Vietnam has announced plans to simplify its tax payment procedures as part of a larger effort to improve its business climax, which the World Bank ranked 99th out of 189 countries worldwide.
Vietnam hopes to cut the average amount of time businesses spend doing taxes to 354 hours late this year, and 171 hours next year, said Deputy Minister of Finance Do Hoang Anh Tuan.
The ministry is polling opinions from provinces, ministries, enterprises and the World Bank on amending its procedures for paying personal income tax, corporate income tax and value-added tax, he said at a recent business conference.
Under the new plan, the ministry will allow enterprises to declare and submit corporate tax payments once a year, instead of quarterly.
It is also considering allowing enterprises with annual revenues of VND20-50 billion (which includes 96 percent of firms nationwide) to declare and submit their value-added tax payments every three months.
Under current protocols, only firms with annual revenues below VND20 billion (US$952,000) are allowed to declare and submit value-added tax payments every three months--others do so every month.
Vietnam has made progress in reforming its tax procedures in recent years, but it still has a long way to go in order to match regional neighbors like Malaysia and Thailand.
The World Bank’s 2014 report on Vietnam's business environment said businesses here declare and submit taxes 32 times a year. The procedures require an average of 872 hours to complete--or 100 working days.
Meanwhile, in other Asia-Pacific countries, tax paperwork takes businesses an average of 208 hours a year to complete.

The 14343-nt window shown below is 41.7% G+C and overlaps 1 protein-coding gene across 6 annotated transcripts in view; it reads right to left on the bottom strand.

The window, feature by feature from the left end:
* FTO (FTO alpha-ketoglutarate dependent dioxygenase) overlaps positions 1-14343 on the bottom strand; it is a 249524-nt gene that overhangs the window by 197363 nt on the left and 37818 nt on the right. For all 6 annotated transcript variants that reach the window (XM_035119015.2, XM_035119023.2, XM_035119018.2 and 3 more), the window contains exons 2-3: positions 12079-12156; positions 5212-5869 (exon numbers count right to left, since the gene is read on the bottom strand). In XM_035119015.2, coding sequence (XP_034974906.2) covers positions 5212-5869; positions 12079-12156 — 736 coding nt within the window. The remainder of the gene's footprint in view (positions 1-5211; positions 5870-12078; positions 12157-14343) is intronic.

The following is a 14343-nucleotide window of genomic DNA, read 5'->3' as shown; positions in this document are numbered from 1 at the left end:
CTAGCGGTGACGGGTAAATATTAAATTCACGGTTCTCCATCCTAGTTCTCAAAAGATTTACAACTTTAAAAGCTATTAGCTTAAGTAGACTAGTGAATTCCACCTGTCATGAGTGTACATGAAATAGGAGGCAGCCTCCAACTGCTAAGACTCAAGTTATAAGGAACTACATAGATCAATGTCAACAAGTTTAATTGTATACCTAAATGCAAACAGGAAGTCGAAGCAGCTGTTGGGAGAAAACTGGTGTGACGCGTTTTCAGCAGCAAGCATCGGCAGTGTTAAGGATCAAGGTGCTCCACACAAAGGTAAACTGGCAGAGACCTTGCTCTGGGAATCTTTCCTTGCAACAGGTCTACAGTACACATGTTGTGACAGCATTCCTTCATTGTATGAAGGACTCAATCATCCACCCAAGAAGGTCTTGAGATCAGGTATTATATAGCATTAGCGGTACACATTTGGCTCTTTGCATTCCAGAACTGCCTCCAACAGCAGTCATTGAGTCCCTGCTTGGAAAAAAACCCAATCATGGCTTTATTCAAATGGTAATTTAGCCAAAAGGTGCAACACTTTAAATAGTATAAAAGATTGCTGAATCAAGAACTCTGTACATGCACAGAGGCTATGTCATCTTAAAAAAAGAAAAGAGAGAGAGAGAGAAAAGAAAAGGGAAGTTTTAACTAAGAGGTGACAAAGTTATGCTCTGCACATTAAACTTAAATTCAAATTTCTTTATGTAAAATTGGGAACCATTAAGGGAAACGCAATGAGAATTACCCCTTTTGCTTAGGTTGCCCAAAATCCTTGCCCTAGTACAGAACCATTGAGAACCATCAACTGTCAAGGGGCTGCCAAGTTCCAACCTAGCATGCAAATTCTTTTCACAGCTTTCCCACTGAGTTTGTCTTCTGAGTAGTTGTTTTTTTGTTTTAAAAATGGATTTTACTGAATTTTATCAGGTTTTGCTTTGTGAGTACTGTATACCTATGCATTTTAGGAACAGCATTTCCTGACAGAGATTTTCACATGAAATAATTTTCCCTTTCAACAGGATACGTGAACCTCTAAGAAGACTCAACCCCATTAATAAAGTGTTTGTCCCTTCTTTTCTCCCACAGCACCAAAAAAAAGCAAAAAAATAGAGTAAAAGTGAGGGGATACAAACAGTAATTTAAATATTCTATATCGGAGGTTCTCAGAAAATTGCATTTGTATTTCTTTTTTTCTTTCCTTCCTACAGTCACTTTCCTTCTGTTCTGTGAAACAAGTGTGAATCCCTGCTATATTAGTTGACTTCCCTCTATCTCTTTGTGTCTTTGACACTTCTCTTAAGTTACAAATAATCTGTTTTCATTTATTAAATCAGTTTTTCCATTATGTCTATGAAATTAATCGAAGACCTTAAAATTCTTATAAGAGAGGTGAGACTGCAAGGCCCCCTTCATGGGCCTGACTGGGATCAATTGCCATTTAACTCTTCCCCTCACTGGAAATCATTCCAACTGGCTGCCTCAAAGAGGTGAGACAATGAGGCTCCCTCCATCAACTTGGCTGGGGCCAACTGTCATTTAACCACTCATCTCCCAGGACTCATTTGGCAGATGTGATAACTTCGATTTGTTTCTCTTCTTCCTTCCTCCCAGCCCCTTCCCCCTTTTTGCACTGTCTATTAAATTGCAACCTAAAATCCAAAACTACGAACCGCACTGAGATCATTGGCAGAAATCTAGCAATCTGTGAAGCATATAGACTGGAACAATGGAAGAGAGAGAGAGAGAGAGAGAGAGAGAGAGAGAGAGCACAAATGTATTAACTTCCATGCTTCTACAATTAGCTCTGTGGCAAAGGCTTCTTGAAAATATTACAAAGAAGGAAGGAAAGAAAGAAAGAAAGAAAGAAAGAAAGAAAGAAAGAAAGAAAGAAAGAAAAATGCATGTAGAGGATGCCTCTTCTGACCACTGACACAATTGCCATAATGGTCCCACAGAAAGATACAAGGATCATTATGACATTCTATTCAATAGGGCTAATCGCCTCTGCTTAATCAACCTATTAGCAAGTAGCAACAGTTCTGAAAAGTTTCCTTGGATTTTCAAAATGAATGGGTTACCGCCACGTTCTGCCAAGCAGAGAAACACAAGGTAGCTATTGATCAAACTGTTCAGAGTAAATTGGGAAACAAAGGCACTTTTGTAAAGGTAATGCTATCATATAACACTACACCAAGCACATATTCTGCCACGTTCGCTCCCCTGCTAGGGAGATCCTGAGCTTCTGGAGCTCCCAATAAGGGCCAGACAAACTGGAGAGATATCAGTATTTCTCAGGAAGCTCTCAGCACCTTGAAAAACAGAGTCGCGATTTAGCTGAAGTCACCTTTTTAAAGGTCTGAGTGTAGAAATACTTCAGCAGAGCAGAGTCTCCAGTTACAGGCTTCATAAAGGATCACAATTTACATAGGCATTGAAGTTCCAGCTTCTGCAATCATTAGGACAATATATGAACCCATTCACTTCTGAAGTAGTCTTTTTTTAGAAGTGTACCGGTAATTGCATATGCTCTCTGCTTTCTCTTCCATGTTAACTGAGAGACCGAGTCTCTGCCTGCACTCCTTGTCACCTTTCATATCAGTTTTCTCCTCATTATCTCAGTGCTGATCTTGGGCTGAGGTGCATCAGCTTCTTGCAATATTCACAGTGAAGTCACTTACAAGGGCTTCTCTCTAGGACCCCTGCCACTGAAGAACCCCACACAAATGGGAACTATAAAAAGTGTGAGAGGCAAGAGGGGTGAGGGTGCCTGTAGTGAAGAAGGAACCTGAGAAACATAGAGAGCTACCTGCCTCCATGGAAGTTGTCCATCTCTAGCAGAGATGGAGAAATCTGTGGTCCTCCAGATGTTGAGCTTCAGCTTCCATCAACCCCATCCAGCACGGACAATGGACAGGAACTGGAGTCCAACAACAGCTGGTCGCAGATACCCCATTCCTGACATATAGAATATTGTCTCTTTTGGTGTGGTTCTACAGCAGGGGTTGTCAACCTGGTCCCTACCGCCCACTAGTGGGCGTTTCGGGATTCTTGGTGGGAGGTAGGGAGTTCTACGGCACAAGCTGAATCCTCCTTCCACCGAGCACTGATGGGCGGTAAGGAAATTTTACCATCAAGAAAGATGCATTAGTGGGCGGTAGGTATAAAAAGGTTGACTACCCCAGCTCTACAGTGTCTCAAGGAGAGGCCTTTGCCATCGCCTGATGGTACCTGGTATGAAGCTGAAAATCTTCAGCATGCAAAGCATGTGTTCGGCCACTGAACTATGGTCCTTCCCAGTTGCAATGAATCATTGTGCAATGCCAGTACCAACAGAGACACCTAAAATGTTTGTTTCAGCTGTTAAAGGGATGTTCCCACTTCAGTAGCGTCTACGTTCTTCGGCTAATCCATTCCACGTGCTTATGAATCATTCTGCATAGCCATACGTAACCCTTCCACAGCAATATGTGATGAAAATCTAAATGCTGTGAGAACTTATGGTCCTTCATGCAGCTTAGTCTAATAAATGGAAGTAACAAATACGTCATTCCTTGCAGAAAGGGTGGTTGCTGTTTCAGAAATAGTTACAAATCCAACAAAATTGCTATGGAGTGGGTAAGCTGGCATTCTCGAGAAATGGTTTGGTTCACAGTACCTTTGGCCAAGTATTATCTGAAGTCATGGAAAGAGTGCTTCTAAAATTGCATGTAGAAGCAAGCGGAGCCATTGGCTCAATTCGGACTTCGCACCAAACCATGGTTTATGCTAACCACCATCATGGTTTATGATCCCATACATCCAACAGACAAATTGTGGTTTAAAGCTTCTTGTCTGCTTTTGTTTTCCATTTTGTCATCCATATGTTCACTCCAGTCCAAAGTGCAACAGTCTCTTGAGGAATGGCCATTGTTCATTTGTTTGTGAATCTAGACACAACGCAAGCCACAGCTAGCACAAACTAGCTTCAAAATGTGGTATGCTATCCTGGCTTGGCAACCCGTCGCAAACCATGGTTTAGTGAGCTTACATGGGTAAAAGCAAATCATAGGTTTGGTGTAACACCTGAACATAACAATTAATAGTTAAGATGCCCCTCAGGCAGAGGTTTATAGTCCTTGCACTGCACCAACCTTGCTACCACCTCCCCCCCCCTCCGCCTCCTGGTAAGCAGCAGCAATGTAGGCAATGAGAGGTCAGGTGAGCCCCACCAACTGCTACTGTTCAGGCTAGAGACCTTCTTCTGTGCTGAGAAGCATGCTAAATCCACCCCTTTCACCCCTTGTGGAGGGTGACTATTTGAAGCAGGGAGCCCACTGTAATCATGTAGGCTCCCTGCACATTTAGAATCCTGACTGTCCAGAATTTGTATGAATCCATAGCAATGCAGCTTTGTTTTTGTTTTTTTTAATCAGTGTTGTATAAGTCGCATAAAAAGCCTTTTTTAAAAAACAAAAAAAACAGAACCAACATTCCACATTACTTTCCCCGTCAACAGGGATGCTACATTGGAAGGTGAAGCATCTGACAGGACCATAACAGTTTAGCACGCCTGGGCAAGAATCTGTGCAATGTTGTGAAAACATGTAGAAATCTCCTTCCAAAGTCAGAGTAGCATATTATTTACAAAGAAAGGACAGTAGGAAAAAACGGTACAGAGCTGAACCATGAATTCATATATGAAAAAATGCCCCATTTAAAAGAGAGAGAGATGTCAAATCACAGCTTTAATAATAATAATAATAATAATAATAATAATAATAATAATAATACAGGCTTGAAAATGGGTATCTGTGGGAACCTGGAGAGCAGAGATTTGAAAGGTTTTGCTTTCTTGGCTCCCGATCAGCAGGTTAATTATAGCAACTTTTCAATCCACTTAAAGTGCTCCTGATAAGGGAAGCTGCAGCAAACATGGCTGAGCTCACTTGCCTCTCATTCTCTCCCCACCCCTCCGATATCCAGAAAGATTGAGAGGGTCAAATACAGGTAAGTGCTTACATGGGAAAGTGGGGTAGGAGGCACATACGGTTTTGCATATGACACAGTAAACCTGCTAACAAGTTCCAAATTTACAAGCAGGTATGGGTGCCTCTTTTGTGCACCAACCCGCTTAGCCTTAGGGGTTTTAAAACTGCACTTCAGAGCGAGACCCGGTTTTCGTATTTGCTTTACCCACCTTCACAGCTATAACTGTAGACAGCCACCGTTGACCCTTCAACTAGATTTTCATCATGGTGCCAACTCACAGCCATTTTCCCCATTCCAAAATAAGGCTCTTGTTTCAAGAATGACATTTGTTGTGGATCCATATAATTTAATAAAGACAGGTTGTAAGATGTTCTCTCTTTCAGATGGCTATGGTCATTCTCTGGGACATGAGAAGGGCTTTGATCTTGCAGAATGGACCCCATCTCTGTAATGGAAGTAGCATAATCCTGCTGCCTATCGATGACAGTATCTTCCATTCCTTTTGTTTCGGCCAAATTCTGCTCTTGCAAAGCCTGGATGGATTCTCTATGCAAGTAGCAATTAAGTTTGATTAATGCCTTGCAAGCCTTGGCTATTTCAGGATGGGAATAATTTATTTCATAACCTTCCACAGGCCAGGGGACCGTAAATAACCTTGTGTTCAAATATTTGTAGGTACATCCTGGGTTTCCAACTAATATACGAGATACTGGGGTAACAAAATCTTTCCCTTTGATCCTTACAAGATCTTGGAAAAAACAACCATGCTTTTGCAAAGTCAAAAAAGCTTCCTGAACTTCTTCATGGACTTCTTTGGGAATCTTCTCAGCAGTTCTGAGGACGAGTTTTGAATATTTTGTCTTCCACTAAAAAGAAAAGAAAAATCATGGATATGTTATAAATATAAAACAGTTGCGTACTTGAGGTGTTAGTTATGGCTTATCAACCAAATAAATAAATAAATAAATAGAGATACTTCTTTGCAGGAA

To complete tax payment procedures, firms in Vietnam have to fill out stacks of redundant forms and submit them to various agencies. Frequent transactions between enterprises and state officials may raise the risk of corruption, said Olin McGill, a senior economist for the United States Agency for International Development (USAID).
McGill estimates that simplifying its procedures will minimize the risk of corruption and the cost of doing business in Vietnam.
Businesses currently spend some VND8 trillion (US$380 million) on paying Vietnam's many accountants; McGill estimates that if tax preparation time falls to 171 hours per year, accounting expenses could fall to VND6.6 trillion (US$314.3).
Firms now spend 21 days to prepare documentation for import or export activities, while the respective duration in Malaysia and Thailand are 11 and 14, he said.
If the time to complete the procedures falls by 14 days for export activities and by 16 days for imports, McGill calculates that Vietnam’s GDP will rise by 28 percent, and total international trade revenues will increase by 50 percent, he said, so long as firms re-invest their savings into production and improving product quality.
Without improving its business environment, Vietnam’s economic development won't keep pace with that of developed countries, said Nguyen Dinh Cung, director of the Central Institute for Economic Management.
It will take decades for Vietnam’s economy to fully develop if it continues to grow at an annual economic growth of 7-8 percent, he added. The country is projected to reach GDP growth of 5.5 percent this year.